Written by AngeliqueB

Fact
08 Jun 2014


The word "anticipation" makes me think of slow-moving tomato sauce or chutney not cumming out of the bottle......and then, whoops, the whole lot ends up on your plate! Maybe you think about award ceremonies or being hungry before dinnertime, but when I think of "anticipation," I most often think of carefully-choreographed sexual tension - the feeling of pining; a deliciously uncomfortable sensation that is both exciting and excruciating, much like scratching a mosquito bite until it bleeds, or that deep massage that hurts so good. In general, I think it is playful and more about opening a present than the guillotine blade falling.

There are several phrases that are specific to this type of waiting: "the anticipation was killing me," and "trembling in anticipation." I think anticipation is necessary to push your brain into the crazy-in-love stage; otherwise it goes straight into affection. Something about the uncertainty makes things extra-hot and piques our intellectual and emotional interest simultaneously. Somehow lust and anticipation go hand-in-hand. Reciprocated lust, without the wait, is just sex, really, isn't it?

What is it about waiting to eat that makes it more delicious; waiting to get to the pool that makes the water feel better when it is so hot? I would imagine that an MRI brain scan would show greater pleasure spikes when one has had to "delay the gratification."

That being said, there seems to be a "window," after which something kicks in and you just get pissed off; the reaction "I didn't really want it anyway" takes hold. "Screwfuck him," you tell yourself, "(s)he's playing with me." At what point does anticipation pass the "excitement" phase, peak, and curdle? In "date-waiting," this peak happens earlier for women than in men, the later since you are sort of expected a wait...... right? How much does the "I'm running late" phone call or text help delay the peak and turnaround? Making "him or her wait for it" works women-to-men, but not men-to-women. From a man's point of view, how long you will wait for a "piece of ass" defies sales and marketing mathematical formulas: "it depends on the ass, the fineness of the ass" or would one of you experts care to elaborate more expertly?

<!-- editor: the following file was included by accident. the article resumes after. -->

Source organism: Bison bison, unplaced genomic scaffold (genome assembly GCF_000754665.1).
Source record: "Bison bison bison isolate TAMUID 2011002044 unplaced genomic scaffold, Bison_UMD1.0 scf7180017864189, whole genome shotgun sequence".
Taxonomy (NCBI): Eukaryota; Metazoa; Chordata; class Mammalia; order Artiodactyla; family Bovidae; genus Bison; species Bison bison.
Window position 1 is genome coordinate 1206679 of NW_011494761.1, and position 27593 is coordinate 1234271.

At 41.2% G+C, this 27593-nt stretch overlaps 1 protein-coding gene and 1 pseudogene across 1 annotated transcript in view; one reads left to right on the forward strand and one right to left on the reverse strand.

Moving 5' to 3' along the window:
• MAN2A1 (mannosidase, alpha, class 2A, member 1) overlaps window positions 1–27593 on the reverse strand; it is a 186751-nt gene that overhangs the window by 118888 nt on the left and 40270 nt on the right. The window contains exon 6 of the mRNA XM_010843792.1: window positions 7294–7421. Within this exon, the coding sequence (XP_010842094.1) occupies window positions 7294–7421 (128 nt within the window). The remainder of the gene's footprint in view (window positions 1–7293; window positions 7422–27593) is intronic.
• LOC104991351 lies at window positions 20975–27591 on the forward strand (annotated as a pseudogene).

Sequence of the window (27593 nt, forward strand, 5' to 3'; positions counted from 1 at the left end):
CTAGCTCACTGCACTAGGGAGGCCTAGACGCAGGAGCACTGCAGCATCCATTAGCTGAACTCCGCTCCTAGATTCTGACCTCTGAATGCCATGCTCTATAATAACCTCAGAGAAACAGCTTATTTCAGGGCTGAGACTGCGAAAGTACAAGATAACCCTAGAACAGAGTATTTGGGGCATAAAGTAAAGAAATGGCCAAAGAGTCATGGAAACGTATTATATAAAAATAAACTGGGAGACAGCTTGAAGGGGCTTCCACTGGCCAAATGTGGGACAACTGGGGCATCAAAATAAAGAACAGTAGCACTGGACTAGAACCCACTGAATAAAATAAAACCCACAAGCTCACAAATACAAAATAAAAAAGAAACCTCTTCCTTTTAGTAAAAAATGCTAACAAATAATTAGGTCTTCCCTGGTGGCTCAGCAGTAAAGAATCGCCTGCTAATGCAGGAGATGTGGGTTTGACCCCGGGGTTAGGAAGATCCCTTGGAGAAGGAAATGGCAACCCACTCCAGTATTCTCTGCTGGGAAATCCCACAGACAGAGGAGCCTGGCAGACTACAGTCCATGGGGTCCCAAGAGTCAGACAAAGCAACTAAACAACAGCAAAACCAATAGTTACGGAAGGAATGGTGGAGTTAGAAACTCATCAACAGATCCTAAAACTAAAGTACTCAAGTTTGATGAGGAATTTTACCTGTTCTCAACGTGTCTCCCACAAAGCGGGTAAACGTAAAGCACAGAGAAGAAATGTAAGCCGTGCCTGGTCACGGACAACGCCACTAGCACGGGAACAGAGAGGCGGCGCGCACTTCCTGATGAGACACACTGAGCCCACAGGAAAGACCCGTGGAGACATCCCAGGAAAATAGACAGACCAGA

The rule books on love have tried to corner that "time" with contradictory advice: wait one to three day(s) before calling; make sure she got home OK that same night; make sure you get off the phone first; do not be too available. etc. etc. All this, has become further complicated by the advent of texting and emailing. At what time does "absence makes the heart grow fonder" cross over to "out of sight, out of mind?"

Both history and film are full of scenarios where love that is not meant to be, grows; or, at least remains consistent despite time or space. Social psychology discusses anticipation and waiting as a form of political resistance; clinical psychology about the effects of waiting to get treatment, and industrial psychology addresses waiting line "management" - usually with the goal of speeding up of "service." The general rule being that the more coveted the prize, the more waiting time most are willing to spend.

Television has it down to a science in knowing how many seconds it takes to lose a viewer and how to stagger the adverts with lengthier times closer to the end, where the biggest loserbachelorettesurvivor is uncovered.

One of the "advanced concepts" is not being attached to the outcome. I think that turnaround from excited to angry occurs in dependence upon our expectations. We have the power to act, but we do not have the power to influence the result; therefore we must act without the anticipation of the result, and without succumbing to inaction. If you can manage this, then you can just enjoy that excited feeling without feeling the "after-burn" of the unfulfilled desire.

So much about how you experience waiting depends on whether you are a "nothing easy is worth having" person, or subscribe to a more fear-based definition of anticipation, as Hitchcock said, "There is no terror in a bang, only the anticipation of it."